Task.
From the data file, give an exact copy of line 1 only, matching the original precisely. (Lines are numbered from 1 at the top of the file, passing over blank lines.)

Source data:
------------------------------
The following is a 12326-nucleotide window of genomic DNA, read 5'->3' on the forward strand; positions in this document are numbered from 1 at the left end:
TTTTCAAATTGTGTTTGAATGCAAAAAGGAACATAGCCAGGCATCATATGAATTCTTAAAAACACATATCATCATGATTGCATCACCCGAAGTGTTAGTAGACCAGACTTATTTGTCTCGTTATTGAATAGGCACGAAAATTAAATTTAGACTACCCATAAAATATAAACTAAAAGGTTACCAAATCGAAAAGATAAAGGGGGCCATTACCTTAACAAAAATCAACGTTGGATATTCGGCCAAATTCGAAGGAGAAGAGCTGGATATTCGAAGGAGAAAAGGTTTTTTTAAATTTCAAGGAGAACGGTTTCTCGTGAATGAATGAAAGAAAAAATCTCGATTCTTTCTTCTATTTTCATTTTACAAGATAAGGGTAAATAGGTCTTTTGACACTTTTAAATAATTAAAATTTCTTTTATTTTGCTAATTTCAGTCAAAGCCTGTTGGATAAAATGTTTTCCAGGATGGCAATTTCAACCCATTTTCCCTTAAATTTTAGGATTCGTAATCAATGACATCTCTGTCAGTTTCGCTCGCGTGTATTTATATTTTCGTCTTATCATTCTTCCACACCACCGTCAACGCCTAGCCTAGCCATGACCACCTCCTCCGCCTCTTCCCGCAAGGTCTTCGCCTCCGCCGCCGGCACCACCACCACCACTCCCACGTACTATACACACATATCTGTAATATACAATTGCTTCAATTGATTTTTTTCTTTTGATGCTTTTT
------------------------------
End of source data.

The following is a 12326-nucleotide window of genomic DNA, read 5'->3' on the forward strand; positions in this document are numbered from 1 at the left end: